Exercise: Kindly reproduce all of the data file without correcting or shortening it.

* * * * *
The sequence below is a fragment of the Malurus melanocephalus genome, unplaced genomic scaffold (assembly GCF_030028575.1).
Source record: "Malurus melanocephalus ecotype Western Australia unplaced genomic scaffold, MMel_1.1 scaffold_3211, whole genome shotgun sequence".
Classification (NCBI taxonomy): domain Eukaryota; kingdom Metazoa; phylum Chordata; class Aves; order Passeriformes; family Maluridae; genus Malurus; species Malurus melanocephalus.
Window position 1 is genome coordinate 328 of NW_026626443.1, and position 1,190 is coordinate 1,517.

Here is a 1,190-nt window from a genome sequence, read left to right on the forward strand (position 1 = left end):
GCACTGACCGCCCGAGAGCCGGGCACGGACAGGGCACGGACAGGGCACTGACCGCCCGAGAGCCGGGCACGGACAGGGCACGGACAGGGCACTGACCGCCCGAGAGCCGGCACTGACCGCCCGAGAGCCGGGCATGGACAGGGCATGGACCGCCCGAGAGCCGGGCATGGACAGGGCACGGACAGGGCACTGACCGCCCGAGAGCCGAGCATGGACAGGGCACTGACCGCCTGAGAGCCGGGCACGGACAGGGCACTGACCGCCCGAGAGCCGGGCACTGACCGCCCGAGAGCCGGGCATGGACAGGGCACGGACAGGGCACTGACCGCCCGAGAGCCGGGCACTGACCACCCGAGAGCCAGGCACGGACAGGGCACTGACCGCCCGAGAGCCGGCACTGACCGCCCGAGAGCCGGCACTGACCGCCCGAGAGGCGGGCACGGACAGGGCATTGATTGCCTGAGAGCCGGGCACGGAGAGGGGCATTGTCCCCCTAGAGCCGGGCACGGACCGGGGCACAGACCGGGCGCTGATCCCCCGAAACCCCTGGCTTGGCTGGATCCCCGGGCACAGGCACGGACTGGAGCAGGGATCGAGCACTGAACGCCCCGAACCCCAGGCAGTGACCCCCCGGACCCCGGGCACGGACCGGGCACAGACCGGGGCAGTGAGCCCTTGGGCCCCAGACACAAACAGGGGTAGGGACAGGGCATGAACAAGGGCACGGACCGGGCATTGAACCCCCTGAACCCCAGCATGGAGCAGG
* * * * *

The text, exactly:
The sequence below is a fragment of the Malurus melanocephalus genome, unplaced genomic scaffold (assembly GCF_030028575.1).
Source record: "Malurus melanocephalus ecotype Western Australia unplaced genomic scaffold, MMel_1.1 scaffold_3211, whole genome shotgun sequence".
Classification (NCBI taxonomy): domain Eukaryota; kingdom Metazoa; phylum Chordata; class Aves; order Passeriformes; family Maluridae; genus Malurus; species Malurus melanocephalus.
Window position 1 is genome coordinate 328 of NW_026626443.1, and position 1,190 is coordinate 1,517.

Here is a 1,190-nt window from a genome sequence, read left to right on the forward strand (position 1 = left end):
GCACTGACCGCCCGAGAGCCGGGCACGGACAGGGCACGGACAGGGCACTGACCGCCCGAGAGCCGGGCACGGACAGGGCACGGACAGGGCACTGACCGCCCGAGAGCCGGCACTGACCGCCCGAGAGCCGGGCATGGACAGGGCATGGACCGCCCGAGAGCCGGGCATGGACAGGGCACGGACAGGGCACTGACCGCCCGAGAGCCGAGCATGGACAGGGCACTGACCGCCTGAGAGCCGGGCACGGACAGGGCACTGACCGCCCGAGAGCCGGGCACTGACCGCCCGAGAGCCGGGCATGGACAGGGCACGGACAGGGCACTGACCGCCCGAGAGCCGGGCACTGACCACCCGAGAGCCAGGCACGGACAGGGCACTGACCGCCCGAGAGCCGGCACTGACCGCCCGAGAGCCGGCACTGACCGCCCGAGAGGCGGGCACGGACAGGGCATTGATTGCCTGAGAGCCGGGCACGGAGAGGGGCATTGTCCCCCTAGAGCCGGGCACGGACCGGGGCACAGACCGGGCGCTGATCCCCCGAAACCCCTGGCTTGGCTGGATCCCCGGGCACAGGCACGGACTGGAGCAGGGATCGAGCACTGAACGCCCCGAACCCCAGGCAGTGACCCCCCGGACCCCGGGCACGGACCGGGCACAGACCGGGGCAGTGAGCCCTTGGGCCCCAGACACAAACAGGGGTAGGGACAGGGCATGAACAAGGGCACGGACCGGGCATTGAACCCCCTGAACCCCAGCATGGAGCAGG